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Susan K. Scheid (SKS): Your book, Flood Song, is full of beautiful and dream-like imagery. I wanted to savor it like rich food eaten in small bites. Some of the images that stay with me were: “I pinch your silences into soft whispers, / pile them on your still chest” and “The luminous wander the cornfields without husbands; / their wooden faces splinter the owl’s nest;” and the references to the “cornfield inside you.” I wonder if you are willing to share with us a little of your writing process? Can you describe what takes you to this place where you can write such surreal and powerful poems?

Sherwin Bitsui (SB): I like to think the poems reveal themselves to me on their own, they meet me halfway and it’s my job to give them shape and form. Sometimes I follow them for months and years until I’m able to see their edges sharpen and clarify. My process unfolds — there are many detours along the way. I am lucky to find at the end, a line or two, that speaks to thought in a new and interesting way. Lately, I feel that the poem is already here in our time, a poet just reveals it to the reader or listener—that moment of recognition is what makes poetry most powerful for me. Time and distance fold away, something deep in us is revealed and we are renewed again, briefly, by its beauty.

SKS: In one interview you stated that the Navajo language is “thought in motion”. How does that inform your poetics?  And since you are also a visual artist, does that influence your writing?  How do your poetry and visual art interact with one another? 

SB: I’m always in some state of translation — a poem is also a kind of translation. I don’t know how deeply Dinébizaad affects my writing in English — it’s difficult to see myself and my work as some kind of ethnographic subject. I sense my ability to encounter both worldviews simultaneously gives me the perspective and distance needed to create my work. Language then takes on another quality besides meaning-making — there is weight, movement, tension, texture and tone that also inform the emotional quality of the experience I’m trying to create for the reader and listener.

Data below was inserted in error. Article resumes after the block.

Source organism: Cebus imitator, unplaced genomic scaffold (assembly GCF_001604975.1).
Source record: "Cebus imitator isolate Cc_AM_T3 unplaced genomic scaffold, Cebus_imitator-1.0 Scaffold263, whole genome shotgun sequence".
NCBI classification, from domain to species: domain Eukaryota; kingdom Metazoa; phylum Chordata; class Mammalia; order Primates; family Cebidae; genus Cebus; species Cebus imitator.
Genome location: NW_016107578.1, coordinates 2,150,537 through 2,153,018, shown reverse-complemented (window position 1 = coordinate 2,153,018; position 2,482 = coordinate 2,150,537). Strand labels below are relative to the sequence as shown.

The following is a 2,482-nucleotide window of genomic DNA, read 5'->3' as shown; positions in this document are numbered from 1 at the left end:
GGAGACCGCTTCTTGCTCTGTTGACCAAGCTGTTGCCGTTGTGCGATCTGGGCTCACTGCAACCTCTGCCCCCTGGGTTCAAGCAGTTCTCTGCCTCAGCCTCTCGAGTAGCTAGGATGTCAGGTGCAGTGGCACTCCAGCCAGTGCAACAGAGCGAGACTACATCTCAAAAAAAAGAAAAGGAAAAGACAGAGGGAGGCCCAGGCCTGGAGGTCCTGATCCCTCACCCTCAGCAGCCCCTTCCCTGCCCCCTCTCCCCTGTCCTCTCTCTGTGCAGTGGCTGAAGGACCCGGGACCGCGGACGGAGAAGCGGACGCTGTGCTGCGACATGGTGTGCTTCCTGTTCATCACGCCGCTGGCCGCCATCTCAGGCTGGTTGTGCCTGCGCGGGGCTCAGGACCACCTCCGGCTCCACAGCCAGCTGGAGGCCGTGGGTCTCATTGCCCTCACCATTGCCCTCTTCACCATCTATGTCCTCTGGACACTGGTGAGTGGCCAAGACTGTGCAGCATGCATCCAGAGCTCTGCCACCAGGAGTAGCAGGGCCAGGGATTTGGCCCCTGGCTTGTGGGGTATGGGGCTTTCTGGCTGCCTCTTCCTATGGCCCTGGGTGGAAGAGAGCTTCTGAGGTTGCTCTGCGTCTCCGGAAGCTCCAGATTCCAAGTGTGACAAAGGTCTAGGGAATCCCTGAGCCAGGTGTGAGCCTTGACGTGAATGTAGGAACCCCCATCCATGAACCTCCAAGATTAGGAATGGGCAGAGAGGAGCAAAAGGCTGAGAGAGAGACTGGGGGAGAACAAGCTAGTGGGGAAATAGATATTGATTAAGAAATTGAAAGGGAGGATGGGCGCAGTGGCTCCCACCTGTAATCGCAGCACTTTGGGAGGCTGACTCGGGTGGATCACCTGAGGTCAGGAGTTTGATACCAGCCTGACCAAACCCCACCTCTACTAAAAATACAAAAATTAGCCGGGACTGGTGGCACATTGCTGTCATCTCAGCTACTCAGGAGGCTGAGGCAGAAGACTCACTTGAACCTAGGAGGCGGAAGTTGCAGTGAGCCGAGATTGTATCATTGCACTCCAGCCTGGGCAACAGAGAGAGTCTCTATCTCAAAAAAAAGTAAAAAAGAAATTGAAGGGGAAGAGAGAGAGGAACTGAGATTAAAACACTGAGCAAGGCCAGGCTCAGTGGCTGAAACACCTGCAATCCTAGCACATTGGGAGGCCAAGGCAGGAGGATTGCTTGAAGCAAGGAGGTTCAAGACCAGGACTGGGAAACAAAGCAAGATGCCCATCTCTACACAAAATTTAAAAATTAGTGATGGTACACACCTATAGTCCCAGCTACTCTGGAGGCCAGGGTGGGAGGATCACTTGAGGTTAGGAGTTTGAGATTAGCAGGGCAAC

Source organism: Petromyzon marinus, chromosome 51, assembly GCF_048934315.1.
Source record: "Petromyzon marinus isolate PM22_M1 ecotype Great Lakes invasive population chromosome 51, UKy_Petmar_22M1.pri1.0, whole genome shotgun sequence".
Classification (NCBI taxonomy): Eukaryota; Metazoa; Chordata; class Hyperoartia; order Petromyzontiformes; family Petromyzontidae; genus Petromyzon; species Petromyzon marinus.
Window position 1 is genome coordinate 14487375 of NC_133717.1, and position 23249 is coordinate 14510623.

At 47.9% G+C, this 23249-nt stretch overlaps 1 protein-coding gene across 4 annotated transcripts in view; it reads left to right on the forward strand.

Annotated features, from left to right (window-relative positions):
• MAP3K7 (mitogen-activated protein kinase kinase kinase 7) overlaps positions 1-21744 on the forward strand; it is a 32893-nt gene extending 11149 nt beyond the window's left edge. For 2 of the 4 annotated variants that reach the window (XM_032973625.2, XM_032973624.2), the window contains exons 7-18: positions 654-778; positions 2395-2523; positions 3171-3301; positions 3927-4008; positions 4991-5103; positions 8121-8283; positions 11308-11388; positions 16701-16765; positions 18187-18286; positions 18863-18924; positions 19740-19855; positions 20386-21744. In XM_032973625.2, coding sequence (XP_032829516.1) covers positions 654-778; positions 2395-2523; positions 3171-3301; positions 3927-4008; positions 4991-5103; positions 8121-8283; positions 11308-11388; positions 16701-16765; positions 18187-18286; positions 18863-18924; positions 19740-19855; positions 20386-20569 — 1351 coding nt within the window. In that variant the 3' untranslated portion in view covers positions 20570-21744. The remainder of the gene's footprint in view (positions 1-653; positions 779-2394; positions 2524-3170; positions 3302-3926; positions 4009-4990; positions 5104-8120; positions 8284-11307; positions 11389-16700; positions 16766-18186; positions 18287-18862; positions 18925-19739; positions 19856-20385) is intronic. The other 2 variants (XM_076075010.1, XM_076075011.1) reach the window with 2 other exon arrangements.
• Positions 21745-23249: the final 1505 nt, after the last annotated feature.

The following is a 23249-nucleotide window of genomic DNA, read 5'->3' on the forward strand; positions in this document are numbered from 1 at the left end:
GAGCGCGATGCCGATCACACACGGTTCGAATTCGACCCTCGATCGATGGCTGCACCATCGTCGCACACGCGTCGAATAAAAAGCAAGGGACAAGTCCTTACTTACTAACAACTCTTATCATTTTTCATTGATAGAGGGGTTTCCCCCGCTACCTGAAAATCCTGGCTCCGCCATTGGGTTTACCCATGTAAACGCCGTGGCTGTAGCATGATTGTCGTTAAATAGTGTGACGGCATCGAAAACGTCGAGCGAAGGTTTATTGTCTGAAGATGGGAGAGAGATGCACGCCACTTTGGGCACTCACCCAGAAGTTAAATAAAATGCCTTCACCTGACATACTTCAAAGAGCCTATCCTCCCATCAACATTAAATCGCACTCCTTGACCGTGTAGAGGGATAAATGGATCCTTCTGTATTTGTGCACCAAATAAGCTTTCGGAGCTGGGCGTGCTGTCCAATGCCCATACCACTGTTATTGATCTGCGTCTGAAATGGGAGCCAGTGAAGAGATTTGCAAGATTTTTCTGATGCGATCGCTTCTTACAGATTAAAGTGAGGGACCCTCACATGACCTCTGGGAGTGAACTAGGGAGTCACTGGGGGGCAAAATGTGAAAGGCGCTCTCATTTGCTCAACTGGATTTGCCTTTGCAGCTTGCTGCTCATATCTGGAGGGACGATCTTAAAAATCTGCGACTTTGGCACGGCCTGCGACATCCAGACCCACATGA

SKS: In Flood Song, I was struck by the imagery of the land, the water, and the invasion of technology. These poems express the centuries of indigenous people’s struggle, the removal from their lands, the loss of traditional ways, and the encroachment of technology. They speak to me as well as someone who grew up surrounded by corn fields, who now sees so many drastic changes to our planet. Do you think of yourself as an environmental/eco-justice poet? If so, what does that mean to you?

SB: I don’t particularly see myself as an environmental/eco-justice poet. The poems may reveal some aspect of my thoughts on the subject of ecology and our collective response (or lack of?) to shifts in our relationship with the land and environment—but they do so because I only write what is essentially present in my world at the time. It is a difficult time to write poems — there is much to look away from and ignore, poetry doesn’t have that option — it must see and respond even when we choose not to.